• Brehon builds in Ireland

Private equity investor Brehon Capital Partners has snapped up its fifth Irish hotel. The latest was the Killashee House Hotel in County Kildare, bought for EUR13m in partnership with Midwest Holdings.

The hotel had been placed in administrative control in May, being a profitable business apart from its debt load. A well-known wedding venue, it hosted 160 such events in 2013. The property was purchased from NAMA, which took control of Faxhill Homes, the parent company that owned the asset, in June. 

The Killashee deal follows the acquisition of the Marker in Dublin docklands, the Powerscourt in Enniskerry, the Mount Juliet in Kilkenny and Mount Wolseley in Carlow. The company is also reportedly finalising a further deal to buy Ireland’s largest resort hotel, the Citywest, for around EUR30m.

Brehon was established in 2011 and has private equity backing; to date, it has built an asset base of around EUR400m. Recently, the company announced that Paul Connolly, founder of Connolly Capital and an adviser to Credit Suisse, has been appointed non-executive chairman. 

Brehon’s hotel buys appear to be opportunistic, rather than an attempt to build a chain. But speaking to the Irish Times, Brehon’s Kevin McGillycuddy commented: “All the hotels we’re involved in have unique attractions. We feel we can make incremental improvements to them.” This will include cash investments to improve the properties, probably adding up to between EUR30-40m across the five. “At senior management level, we have the ability to identify the synergies between the type of providers at the hotels to improve margins where we can.” The latest purchase, Killashee, appears to have cornered a substantial slice of the local weddings market, having hosted more than 160 functions in 2013.

The Powerscourt signed under Marriott’s flexible Autograph brand in January 2013, having dropped its previous Ritz-Carlton branding when Brehon bought the property for EUR200m; at the time, a renaming was being considered. The Marker runs with a listing under boutique umbrella brand Leading Hotels of the World. Interstate manages both the Powerscourt and Marker hotels.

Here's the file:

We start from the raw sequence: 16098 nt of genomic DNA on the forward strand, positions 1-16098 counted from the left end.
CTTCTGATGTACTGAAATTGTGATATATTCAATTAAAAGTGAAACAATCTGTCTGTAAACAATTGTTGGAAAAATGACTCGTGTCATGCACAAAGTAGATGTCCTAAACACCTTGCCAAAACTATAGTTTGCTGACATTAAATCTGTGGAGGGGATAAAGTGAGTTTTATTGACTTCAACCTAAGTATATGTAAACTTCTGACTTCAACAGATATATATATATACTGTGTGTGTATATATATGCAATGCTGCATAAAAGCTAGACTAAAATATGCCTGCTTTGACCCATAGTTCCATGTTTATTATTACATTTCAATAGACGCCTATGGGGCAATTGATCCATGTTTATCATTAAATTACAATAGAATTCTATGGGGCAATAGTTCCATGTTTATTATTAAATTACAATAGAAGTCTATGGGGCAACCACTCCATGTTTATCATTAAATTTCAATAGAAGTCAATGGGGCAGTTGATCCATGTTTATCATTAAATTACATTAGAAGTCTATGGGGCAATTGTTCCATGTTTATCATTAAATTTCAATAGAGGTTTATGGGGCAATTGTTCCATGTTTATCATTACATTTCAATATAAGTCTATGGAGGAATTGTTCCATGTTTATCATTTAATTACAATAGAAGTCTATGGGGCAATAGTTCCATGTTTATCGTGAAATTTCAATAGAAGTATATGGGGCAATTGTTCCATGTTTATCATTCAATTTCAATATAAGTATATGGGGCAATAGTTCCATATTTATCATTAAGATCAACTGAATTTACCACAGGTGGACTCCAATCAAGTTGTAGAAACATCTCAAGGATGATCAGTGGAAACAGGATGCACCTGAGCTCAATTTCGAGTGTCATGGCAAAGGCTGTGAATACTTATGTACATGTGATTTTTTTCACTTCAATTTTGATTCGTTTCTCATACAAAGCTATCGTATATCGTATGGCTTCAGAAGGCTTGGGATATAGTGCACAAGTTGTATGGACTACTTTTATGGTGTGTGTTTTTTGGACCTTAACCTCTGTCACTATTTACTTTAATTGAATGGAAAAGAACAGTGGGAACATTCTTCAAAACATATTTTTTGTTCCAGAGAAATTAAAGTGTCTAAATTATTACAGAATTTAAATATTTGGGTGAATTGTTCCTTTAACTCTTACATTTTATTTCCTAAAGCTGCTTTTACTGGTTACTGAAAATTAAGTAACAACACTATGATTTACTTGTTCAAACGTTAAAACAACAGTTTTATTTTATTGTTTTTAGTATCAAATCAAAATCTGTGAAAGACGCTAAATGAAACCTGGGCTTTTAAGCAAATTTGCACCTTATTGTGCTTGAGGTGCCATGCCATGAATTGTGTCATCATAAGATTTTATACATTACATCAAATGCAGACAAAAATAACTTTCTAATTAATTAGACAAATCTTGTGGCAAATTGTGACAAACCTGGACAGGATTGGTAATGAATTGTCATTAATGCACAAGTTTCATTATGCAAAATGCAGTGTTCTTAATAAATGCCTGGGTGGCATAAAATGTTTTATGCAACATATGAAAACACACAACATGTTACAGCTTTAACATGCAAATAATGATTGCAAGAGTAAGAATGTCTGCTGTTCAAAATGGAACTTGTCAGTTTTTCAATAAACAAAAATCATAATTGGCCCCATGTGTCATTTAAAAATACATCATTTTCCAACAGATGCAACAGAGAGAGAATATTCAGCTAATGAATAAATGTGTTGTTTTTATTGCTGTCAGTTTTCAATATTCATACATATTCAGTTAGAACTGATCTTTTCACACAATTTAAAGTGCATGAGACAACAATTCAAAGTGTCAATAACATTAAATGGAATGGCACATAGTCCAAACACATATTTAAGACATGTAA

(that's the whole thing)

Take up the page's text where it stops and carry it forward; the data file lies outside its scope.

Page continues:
The company has around EUR100m of further equity to invest over the next 12 to 18 months. “We’ll look at hotels when those opportunities come up,” said McGillycuddy. “The next opportunity could be in the office or residential sector. We are comfortable in the hotel space, but it’s important to state that it’s not our primary focus.”

Around EUR200m of deals were done in the Irish hotel market in 2013, and this year that volume is expected to be considerably ahead, as owners and NAMA release stock to eager buyers. In May, Ulster Bank revealed Project Nadal, a plan to dispose of up to 10 Irish hotels, including two Radisson Blus in Dublin and Athlone, with a summer marketing campaign scheduled in. As well as Brehon, buyers include Dalata, which recently purchased a stake in the Ballsbridge and Clyde Court hotels in Dublin, both ultimately still in the hands of Ulster Bank parent RBS.

 

HA Perspective [by Chris Bown]: Brehon says its involvement in hotels is opportunistic rather than strategic, and it will probably concentrate more on other property sectors. But for now, it is an active buyer in a market where plenty of opportunities are due on the block over coming months. For those with the cash and a positive attitude to some risk, the deals are there to be done.

It has said it may well stay as an investor over the medium term, and has ruled out floating a Reit structure. But if the capital markets start to get their appetite for hotel property back, then Brehon has suggested it could look at an institutional fund structure for the assets.

Brehon’s swift move to pick up a selection of largely independent hotels is in contrast to the progress of a similar initiative to link up Irish independents by Royal Bank of Scotland and asset manager Michels & Taylor. It was in September 2013 that the pair announced they were planning to draw together at least 25 hotels the bank had come to own, under a new brand. The big reveal has yet to be announced.

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